Four undergraduates and one M.S. student have been directly supported by the project, and two additional M.S. students participated in the research while not being supported by ACS/PRF. Four student presentations have been made at national conferences, dealing with the dissolution of clay minerals using the experimental apparatus configured for this project (Huckins and Deocampo, 2012; Raines and Deocampo, 2012a; 2012b), and one by a student who designed the method of CO2 introduction into the experimental brines (Yurman and Deocampo, 2012). The major development in the lab this year was the commissioning of the new X-ray diffractometer, and students have played an important role in the installation and optimization of this instrument, analyzing the various types of geological materials investigated by this project. The XRD has been shown to be very sensitive to the octahedral layer signals so critical to distinguishing magnesium rich versus aluminum rich or iron rich authigenic clay minerals (Figure 1). These analyses were done on ~50mg of submicron (<0.1µm) extracts of clay minerals, representing a substantial improvement in analytical capability.
The team of undergraduates is now engaged under the peer leadership of a MS student with the goal of completing experiments #1, 3, and 5 by the end of 2012, so they may submit their results to present at the southeast section meeting of the Geological Society of America. The team is currently refining experimental procedures to optimize their results in an iterative process, with improving results.
Deocampo, D.M., 2004. Authigenic clays in East Africa: Regional trends and paleolimnology at the Plio-Pleistocene boundary, Olduvai Gorge, Tanzania. Journal of Paleolimnology, vol. 31, p. 1-9.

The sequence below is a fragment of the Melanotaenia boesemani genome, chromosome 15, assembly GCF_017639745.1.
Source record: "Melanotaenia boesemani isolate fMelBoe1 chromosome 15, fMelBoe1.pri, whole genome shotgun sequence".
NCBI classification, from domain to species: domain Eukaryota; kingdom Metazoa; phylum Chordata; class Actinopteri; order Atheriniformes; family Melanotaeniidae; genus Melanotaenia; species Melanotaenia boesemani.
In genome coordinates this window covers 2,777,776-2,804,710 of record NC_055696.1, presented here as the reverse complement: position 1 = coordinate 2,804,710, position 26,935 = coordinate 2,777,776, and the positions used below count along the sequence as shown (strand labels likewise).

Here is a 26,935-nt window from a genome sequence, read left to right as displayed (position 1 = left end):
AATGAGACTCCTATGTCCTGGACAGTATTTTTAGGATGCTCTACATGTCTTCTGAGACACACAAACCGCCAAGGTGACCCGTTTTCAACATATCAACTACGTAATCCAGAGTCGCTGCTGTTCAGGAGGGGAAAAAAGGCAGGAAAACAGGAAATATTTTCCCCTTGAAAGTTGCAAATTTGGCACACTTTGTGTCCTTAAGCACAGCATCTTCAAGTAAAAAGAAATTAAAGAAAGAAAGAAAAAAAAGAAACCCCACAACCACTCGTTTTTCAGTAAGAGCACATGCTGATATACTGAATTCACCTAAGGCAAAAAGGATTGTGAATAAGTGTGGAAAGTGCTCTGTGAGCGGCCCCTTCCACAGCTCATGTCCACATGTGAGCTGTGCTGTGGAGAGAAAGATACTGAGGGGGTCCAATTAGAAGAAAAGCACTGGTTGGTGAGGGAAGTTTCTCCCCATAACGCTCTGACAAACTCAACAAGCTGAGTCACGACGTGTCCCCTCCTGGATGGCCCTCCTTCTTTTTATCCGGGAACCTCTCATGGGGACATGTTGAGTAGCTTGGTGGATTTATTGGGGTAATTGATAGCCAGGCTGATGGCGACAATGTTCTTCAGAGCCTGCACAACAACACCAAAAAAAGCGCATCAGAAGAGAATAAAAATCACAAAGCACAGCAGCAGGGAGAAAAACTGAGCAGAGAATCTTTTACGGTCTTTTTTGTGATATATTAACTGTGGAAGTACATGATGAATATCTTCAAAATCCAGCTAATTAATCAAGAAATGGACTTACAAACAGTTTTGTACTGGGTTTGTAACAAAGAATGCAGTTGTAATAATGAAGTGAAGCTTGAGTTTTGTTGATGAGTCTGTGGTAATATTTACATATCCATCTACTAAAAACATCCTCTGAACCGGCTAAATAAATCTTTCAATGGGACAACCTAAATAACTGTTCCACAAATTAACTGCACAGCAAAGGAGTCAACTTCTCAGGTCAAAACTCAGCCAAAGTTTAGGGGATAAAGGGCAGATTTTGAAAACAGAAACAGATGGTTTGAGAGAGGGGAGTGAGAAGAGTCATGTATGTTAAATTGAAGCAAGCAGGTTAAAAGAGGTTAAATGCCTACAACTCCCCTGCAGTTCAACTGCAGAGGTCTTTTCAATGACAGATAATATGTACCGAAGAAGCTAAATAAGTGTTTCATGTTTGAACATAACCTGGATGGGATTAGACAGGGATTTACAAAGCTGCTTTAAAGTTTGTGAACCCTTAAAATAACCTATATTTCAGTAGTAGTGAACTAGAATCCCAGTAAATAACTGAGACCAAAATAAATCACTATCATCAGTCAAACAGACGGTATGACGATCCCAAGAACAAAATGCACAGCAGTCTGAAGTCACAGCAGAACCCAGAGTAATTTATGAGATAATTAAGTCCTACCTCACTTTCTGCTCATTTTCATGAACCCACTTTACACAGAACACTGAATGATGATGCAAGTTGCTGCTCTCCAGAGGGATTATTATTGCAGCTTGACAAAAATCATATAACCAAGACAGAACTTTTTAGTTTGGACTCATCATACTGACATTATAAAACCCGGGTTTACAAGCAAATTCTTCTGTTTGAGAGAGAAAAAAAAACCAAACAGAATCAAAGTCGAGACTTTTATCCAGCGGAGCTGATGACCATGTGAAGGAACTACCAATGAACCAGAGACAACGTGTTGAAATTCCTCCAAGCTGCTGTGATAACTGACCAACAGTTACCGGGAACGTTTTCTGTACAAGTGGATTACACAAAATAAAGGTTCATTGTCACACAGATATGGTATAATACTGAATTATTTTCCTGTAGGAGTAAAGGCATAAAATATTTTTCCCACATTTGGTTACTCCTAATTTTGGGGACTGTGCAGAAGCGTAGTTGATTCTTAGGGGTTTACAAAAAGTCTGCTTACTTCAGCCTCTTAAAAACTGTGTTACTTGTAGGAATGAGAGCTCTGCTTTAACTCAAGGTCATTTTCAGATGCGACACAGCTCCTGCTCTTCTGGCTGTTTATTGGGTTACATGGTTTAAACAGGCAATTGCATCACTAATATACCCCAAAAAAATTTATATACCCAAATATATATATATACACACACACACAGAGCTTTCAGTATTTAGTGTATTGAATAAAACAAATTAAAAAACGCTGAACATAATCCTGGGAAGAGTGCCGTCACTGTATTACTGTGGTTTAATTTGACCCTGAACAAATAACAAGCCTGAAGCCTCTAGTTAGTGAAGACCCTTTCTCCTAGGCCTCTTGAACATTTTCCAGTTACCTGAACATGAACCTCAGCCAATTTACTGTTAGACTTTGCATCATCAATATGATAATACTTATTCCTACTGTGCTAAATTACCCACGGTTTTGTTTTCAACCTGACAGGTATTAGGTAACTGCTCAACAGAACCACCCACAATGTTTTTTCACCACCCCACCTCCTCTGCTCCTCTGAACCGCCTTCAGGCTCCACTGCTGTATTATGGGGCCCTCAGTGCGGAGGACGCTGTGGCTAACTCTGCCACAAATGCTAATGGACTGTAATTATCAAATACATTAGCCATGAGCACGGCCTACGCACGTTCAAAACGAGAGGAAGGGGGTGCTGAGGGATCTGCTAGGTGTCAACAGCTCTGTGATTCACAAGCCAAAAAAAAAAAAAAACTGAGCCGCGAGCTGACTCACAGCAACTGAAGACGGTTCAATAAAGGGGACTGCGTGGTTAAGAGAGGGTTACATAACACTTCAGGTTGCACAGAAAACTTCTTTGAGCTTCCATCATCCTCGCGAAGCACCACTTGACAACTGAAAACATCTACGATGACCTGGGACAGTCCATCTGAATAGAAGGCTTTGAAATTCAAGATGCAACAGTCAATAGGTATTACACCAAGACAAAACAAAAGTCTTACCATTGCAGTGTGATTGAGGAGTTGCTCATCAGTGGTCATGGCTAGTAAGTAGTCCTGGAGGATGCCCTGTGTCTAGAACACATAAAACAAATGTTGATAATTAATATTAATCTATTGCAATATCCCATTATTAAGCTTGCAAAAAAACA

Deocampo, D.M., Cuadros, J., Wing-Dudek, T., Olives, J., and Amouric, M., 2009. Saline lake diagenesis as revealed by coupled mineralogy and geochemistry of multiple ultrafine clay phases: Pliocene Olduvai Gorge, Tanzania. American Journal of Science, vol. 309, p. 834-868.
Huckins, S., and Deocampo, D., 2012. Carbon sequestration in northeast Georgia: potential clay dissolution in the Cambrian Weisner Quartzite (Sandstone). Geological Society of America Abstracts with Programs, vol. 44, p. 62.
Jones, B.F., Eugster, H.P., and Rettig, S.L., 1977. Hydrochemistry of the Lake Magadi basin, Kenya. Geochimica et Cosmochimica Acta, vol. 41, p. 53-72.
Raines, J.E., and Deocampo, D.M., 2012a. Potential mineral dissolution in Black Warrior River Basin caprocks under geological CO2 sequestration conditions. Geological Society of America Abstracts with Programs, vol. 44, p. 62.
Raines, J.E., and Deocampo, D.M., 2012b. Caprock interactions with supercritical Co2 and brine: a laboratory study of the effects of simulated geological CO2 sequestration on shale's from the Black Warrior River Basin, Alabama. Geological Society of America Abstracts with Programs, vol. 44, p. 395.
Mizutani, T., Fukushima, Y., Okada, A., and Kamigaito, O., 1991. Hydrothermal synthesis of sepiolite. Clay Minerals, vol. 26, p. 441-445.
Yurman, S., and Deocampo, D.M., 2012. Carbon sequestration potential in simulated saline lake waters. Geological Society of America Abstracts with Programs, vol. 44, p. 395.
Wollast, R., Mackenzie, F.T., and Bricker, O.P., 1968. Experimental precipitation and genesis of sepiolite at earth-surface conditions. American Mineralogist, vol. 53, p. 1645-1662.